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Should I have a mammogram and a MRI if I’m at high risk for breast cancer?

Posted By Anthony Komaroff, M.D. On September 23, 2014 @ In Cancer,Women's Health | Comments Disabled

DEAR DOCTOR K:

I’m at high risk for breast cancer. Should I have screening mammograms, MRIs or both?

DEAR READER:

Many factors can put a woman at high risk for breast cancer. The most common and important are these: (1) inheriting certain high-risk genes from one of your parents; (2) having a parent, sibling or child with breast cancer; and (3) having received radiation treatment to the chest (usually for some type of cancer) before age 30.

Some women at high risk for breast cancer — Angelina Jolie is a very public example — choose to have both breasts surgically removed. For women at high risk, this choice offers the best prevention.

However, most women at high risk opt for a less drastic option: regular screening tests to detect early breast cancer. That’s the easy part of the answer to your question: Nearly every expert would agree that women at high risk for breast cancer should have regular screening tests.

The harder part of the answer is to decide which screening tests should be ordered, and how often they should be done. That’s because there isn’t a lot of evidence comparing the various screening tests, and also because the technology used to perform screening is improving over time. So an answer that’s right today may not be right a year from now.

I think it is reasonable for high-risk women to get yearly magnetic resonance imaging (MRI) exams starting by age 30. Based on today’s technology, there’s little question that MRI is better than mammograms for screening high-risk women. Yearly mammograms are optional.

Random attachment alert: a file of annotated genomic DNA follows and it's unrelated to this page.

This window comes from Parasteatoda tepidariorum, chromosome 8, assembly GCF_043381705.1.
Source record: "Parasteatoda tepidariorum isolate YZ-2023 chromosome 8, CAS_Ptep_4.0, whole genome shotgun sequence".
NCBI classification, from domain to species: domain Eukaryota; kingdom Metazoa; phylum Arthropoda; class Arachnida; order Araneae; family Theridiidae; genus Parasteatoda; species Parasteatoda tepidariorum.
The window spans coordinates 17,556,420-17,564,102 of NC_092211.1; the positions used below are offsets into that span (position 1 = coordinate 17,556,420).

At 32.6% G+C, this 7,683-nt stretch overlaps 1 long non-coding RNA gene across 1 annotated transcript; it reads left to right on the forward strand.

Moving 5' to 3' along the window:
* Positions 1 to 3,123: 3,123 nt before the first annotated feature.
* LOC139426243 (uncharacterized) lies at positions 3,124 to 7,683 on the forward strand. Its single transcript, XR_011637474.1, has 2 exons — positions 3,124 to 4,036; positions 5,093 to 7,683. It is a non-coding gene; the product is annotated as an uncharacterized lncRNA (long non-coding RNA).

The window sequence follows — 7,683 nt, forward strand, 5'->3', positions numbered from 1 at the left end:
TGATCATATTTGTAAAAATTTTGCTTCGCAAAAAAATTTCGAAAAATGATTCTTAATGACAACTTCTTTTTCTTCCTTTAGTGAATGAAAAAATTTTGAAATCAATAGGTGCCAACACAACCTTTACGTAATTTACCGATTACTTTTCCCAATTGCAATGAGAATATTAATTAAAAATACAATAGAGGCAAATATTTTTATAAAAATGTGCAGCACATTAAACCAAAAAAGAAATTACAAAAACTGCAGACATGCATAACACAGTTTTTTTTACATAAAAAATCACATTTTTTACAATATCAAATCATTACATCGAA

MRI uses magnetic fields to create an image of the breast, providing more detail than mammograms. And it detects small cancers that mammograms can miss.

What’s more, mammograms expose women to a small amount of radiation. So, is there any reason for high-risk women to have a mammogram in addition to an MRI?

A recent study helps answer that question. It included 2,207 high-risk women, ages 30 to 69. All were screened with digital mammograms and breast MRI scans.

The results were as expected. In the first year, the screening found 35 breast cancers. Of those, MRI detected all 35. Mammograms found only 12. No cancers were detected by mammogram but not by MRI.

Does this mean mammograms are unwarranted? It’s not that simple. Breast MRIs show many more false positives than mammograms. False positives are spots that could be cancers. But after further testing (usually an invasive biopsy), they are found not to be cancers.

Many breast cancer specialists recommend that women at high risk for breast cancer and who have an abnormal result on the MRI should then get a mammogram. If the mammogram is normal, then they assume the MRI result was falsely positive and spare the woman a biopsy.

If you are at high risk for breast cancer, have a breast MRI every year. You and your doctor can decide if you should also have a yearly mammogram.


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